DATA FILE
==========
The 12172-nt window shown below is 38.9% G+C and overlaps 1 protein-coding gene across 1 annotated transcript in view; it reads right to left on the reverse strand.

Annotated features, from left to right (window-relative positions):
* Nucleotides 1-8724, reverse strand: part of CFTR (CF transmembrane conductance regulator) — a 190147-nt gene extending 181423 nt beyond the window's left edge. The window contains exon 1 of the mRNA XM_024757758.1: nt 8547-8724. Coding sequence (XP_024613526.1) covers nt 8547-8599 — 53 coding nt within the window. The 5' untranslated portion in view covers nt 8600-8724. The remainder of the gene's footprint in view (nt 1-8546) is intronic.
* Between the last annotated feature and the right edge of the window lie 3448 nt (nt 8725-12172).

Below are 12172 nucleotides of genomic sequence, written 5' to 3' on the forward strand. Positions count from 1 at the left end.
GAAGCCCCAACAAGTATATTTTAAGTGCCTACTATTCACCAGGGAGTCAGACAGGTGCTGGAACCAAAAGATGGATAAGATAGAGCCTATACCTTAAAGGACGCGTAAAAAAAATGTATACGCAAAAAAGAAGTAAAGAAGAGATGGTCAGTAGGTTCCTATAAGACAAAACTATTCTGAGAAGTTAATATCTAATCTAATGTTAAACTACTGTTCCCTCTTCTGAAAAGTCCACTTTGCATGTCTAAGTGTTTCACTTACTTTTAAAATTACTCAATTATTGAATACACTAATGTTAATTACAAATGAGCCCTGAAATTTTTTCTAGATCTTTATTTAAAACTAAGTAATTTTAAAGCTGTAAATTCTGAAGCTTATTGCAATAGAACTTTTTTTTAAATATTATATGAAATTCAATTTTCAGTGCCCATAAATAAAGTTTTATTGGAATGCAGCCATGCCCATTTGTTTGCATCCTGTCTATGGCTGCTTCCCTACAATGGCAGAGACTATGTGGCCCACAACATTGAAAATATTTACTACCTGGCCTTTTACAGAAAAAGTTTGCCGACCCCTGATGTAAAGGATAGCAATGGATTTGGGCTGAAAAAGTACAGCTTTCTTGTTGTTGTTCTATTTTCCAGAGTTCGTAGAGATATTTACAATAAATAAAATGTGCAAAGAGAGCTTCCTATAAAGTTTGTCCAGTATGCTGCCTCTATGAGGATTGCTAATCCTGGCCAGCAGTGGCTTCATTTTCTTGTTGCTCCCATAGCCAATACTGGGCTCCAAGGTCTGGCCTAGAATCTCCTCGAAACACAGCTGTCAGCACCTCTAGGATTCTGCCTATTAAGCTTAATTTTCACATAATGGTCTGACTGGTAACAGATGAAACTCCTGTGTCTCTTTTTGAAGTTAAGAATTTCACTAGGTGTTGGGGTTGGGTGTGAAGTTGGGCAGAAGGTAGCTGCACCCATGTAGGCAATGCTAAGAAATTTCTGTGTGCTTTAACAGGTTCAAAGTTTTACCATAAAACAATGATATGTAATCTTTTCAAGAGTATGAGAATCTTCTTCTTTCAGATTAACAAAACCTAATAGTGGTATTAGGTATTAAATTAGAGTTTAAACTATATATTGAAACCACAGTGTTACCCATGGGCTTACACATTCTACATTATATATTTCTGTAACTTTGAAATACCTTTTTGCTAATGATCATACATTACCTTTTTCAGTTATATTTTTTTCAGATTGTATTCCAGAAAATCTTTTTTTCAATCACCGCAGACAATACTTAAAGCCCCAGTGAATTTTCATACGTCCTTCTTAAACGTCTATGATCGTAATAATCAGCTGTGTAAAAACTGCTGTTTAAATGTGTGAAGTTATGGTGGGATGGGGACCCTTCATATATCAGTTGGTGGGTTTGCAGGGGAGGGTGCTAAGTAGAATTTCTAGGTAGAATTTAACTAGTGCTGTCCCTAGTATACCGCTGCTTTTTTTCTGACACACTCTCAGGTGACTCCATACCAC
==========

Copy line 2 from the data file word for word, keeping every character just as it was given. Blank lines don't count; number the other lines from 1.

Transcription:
Annotated features, from left to right (window-relative positions):